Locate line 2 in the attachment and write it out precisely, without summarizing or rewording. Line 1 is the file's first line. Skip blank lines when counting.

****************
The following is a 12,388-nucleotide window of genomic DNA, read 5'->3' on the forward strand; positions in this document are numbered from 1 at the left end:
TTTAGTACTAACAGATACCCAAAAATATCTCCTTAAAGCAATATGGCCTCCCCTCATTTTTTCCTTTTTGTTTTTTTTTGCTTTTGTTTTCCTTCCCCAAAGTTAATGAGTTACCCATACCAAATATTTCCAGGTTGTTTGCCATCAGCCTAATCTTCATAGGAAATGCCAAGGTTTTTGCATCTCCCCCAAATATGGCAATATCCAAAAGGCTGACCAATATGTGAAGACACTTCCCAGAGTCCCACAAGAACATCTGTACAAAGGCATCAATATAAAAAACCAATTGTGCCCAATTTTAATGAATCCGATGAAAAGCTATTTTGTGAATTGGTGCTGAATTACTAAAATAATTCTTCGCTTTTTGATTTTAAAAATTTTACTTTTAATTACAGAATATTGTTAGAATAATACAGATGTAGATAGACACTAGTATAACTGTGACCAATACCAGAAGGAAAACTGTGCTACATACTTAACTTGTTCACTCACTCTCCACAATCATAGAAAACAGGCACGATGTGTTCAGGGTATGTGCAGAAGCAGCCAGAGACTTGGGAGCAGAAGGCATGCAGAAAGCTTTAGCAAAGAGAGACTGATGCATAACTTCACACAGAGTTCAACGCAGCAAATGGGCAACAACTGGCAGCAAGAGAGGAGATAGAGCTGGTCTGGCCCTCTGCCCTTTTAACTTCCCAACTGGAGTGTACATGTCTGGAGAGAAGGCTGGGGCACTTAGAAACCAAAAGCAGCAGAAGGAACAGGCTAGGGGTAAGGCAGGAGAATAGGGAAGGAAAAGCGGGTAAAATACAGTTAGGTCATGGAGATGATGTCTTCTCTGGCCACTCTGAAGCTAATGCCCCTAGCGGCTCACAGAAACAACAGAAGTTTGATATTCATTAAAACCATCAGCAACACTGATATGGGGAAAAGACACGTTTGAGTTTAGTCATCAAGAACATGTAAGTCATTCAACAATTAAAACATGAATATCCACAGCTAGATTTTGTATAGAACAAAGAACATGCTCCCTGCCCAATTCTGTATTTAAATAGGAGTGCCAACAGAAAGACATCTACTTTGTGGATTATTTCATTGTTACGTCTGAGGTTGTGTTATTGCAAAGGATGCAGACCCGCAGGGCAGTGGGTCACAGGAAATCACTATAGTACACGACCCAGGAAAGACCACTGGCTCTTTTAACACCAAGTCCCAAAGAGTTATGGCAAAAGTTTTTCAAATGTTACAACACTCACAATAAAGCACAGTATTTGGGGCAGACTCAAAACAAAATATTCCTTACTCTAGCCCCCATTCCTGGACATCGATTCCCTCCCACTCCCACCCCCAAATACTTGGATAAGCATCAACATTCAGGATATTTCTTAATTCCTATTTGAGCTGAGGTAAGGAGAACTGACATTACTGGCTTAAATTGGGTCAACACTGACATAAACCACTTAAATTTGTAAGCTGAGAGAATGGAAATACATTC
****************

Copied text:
TTTAGTACTAACAGATACCCAAAAATATCTCCTTAAAGCAATATGGCCTCCCCTCATTTTTTCCTTTTTGTTTTTTTTTGCTTTTGTTTTCCTTCCCCAAAGTTAATGAGTTACCCATACCAAATATTTCCAGGTTGTTTGCCATCAGCCTAATCTTCATAGGAAATGCCAAGGTTTTTGCATCTCCCCCAAATATGGCAATATCCAAAAGGCTGACCAATATGTGAAGACACTTCCCAGAGTCCCACAAGAACATCTGTACAAAGGCATCAATATAAAAAACCAATTGTGCCCAATTTTAATGAATCCGATGAAAAGCTATTTTGTGAATTGGTGCTGAATTACTAAAATAATTCTTCGCTTTTTGATTTTAAAAATTTTACTTTTAATTACAGAATATTGTTAGAATAATACAGATGTAGATAGACACTAGTATAACTGTGACCAATACCAGAAGGAAAACTGTGCTACATACTTAACTTGTTCACTCACTCTCCACAATCATAGAAAACAGGCACGATGTGTTCAGGGTATGTGCAGAAGCAGCCAGAGACTTGGGAGCAGAAGGCATGCAGAAAGCTTTAGCAAAGAGAGACTGATGCATAACTTCACACAGAGTTCAACGCAGCAAATGGGCAACAACTGGCAGCAAGAGAGGAGATAGAGCTGGTCTGGCCCTCTGCCCTTTTAACTTCCCAACTGGAGTGTACATGTCTGGAGAGAAGGCTGGGGCACTTAGAAACCAAAAGCAGCAGAAGGAACAGGCTAGGGGTAAGGCAGGAGAATAGGGAAGGAAAAGCGGGTAAAATACAGTTAGGTCATGGAGATGATGTCTTCTCTGGCCACTCTGAAGCTAATGCCCCTAGCGGCTCACAGAAACAACAGAAGTTTGATATTCATTAAAACCATCAGCAACACTGATATGGGGAAAAGACACGTTTGAGTTTAGTCATCAAGAACATGTAAGTCATTCAACAATTAAAACATGAATATCCACAGCTAGATTTTGTATAGAACAAAGAACATGCTCCCTGCCCAATTCTGTATTTAAATAGGAGTGCCAACAGAAAGACATCTACTTTGTGGATTATTTCATTGTTACGTCTGAGGTTGTGTTATTGCAAAGGATGCAGACCCGCAGGGCAGTGGGTCACAGGAAATCACTATAGTACACGACCCAGGAAAGACCACTGGCTCTTTTAACACCAAGTCCCAAAGAGTTATGGCAAAAGTTTTTCAAATGTTACAACACTCACAATAAAGCACAGTATTTGGGGCAGACTCAAAACAAAATATTCCTTACTCTAGCCCCCATTCCTGGACATCGATTCCCTCCCACTCCCACCCCCAAATACTTGGATAAGCATCAACATTCAGGATATTTCTTAATTCCTATTTGAGCTGAGGTAAGGAGAACTGACATTACTGGCTTAAATTGGGTCAACACTGACATAAACCACTTAAATTTGTAAGCTGAGAGAATGGAAATACATTC